Title: Re: CAVENDISH GC: A Dr Mac Delight - 2018-19 Winter Tour
Post by: Duncan Cheslett on December 14, 2020, 01:18:52 AM

My biggest concern is with the new bunkering on the 18th. This is a photo from 1928, only a couple of years after the course opened.




(https://live.staticflickr.com/65535/50717826961_c8371c864b_z.jpg) (https://flic.kr/p/2kgL7Yr)18d (https://flic.kr/p/2kgL7Yr) by Duncan Cheslett (https://www.flickr.com/photos/185291780@N03/), on Flickr


And here is the new bunkering by Jonathon Gaunt.

(https://live.staticflickr.com/65535/50710151566_441cb15c35_z.jpg) (https://flic.kr/p/2kg5Mm3)IMG_5025 (https://flic.kr/p/2kg5Mm3) by Duncan Cheslett (https://www.flickr.com/photos/185291780@N03/), on Flickr

I have no problem with the right hand bunker - it is in exactly the same place as MacKenzie's bunker and is probably a better shape.

The left hand bunker however, troubles me. This is a par 4 hole of 440 yards over a very undulating fairway. The only realistic chance most club golfers have of reaching the green in two shots is with a fairway wood from 200 yards which catches the down slope of the fairway and then kicks on and up the ramp onto the putting surface. The elation felt and the satisfaction gained when this shot is pulled off is immense.

Due to the left to right slope of the terrain the aiming point for this shot is generally the flagpole by the side of the clubhouse. Now however, there is a bloody great bunker directly on the line the perfectly struck ball would take. The low handicapper flying a mid or short iron directly onto the green is unaffected, but the shorter hitter has his main option removed.

I've discussed this with Jonathon but he clearly hadn't even considered the issue when siting the bunker. He just wanted it closer to the green to catch errant aerial approaches.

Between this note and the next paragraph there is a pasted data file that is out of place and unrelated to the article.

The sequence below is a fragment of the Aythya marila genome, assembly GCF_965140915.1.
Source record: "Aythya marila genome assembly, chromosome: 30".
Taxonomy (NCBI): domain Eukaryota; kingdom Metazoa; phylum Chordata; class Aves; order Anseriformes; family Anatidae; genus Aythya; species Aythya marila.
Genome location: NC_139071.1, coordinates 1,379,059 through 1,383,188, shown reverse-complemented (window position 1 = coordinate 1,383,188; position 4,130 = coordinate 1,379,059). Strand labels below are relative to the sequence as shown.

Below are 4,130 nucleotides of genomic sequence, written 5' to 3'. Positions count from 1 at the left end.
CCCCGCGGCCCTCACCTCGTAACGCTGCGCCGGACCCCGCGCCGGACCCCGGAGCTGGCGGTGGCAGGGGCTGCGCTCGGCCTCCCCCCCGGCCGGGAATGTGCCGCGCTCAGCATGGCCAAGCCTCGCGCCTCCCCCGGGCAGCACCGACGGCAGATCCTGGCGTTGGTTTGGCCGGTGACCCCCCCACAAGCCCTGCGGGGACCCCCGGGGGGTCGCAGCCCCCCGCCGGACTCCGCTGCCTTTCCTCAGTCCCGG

I'm sure the running shot in was in MacKenzie's mind when he positioned the original bunkers 10 yards further left and seemingly "detached" from the green.
Title: Re: CAVENDISH GC: A Dr Mac Delight - 2018-19 Winter Tour
Post by: Ben Stephens on December 14, 2020, 02:51:32 AM

My biggest concern is with the new bunkering on the 18th. This is a photo from 1928, only a couple of years after the course opened.




(https://live.staticflickr.com/65535/50717826961_c8371c864b_z.jpg) (https://flic.kr/p/2kgL7Yr)18d (https://flic.kr/p/2kgL7Yr) by Duncan Cheslett (https://www.flickr.com/photos/185291780@N03/), on Flickr


And here is the new bunkering by Jonathon Gaunt.

(https://live.staticflickr.com/65535/50710151566_441cb15c35_z.jpg) (https://flic.kr/p/2kg5Mm3)IMG_5025 (https://flic.kr/p/2kg5Mm3) by Duncan Cheslett (https://www.flickr.com/photos/185291780@N03/), on Flickr

I have no problem with the right hand bunker - it is in exactly the same place as MacKenzie's bunker and is probably a better shape.

The left hand bunker however, troubles me. This is a par 4 hole of 440 yards over a very undulating fairway. The only realistic chance most club golfers have of reaching the green in two shots is with a fairway wood from 200 yards which catches the down slope of the fairway and then kicks on and up the ramp onto the putting surface. The elation felt and the satisfaction gained when this shot is pulled off is immense.

Due to the left to right slope of the terrain the aiming point for this shot is generally the flagpole by the side of the clubhouse. Now however, there is a bloody great bunker directly on the line the perfectly struck ball would take. The low handicapper flying a mid or short iron directly onto the green is unaffected, but the shorter hitter has his main option removed.

I've discussed this with Jonathon but he clearly hadn't even considered the issue when siting the bunker. He just wanted it closer to the green to catch errant aerial approaches.

I'm sure the running shot in was in MacKenzie's mind when he positioned the original bunkers 10 yards further left and seemingly "detached" from the green.



Duncan


I agree with you the new left bunker is far too close to the green and reduces the number of possible shots into the green. Would have replicated the look that Mackenzie did in 1928 with the two bunkers about 10-20 yards away from the edge of the green.


In Mackenzie's days the ball did not stop like we have currently however you are right it makes it harder for the shorter hitters who generate less spin.


I can't help feeling the new bunkers look like cookie cutters - very similar sizes and shapes whereas the original were of differing sizes and shapes. Some people have differing ways of translating what they used to look like and how they should look like plus forget that all golfers need to be accommodated not the top 5%.




Cheers
Ben


Title: Re: CAVENDISH GC: A Dr Mac Delight - 2018-19 Winter Tour
Post by: Duncan Cheslett on December 14, 2020, 03:21:39 AM
Many modern architects set up their courses around the scratch player. I have always questioned this philosophy.


Dr Mac famously considered all abilities when he designed a course.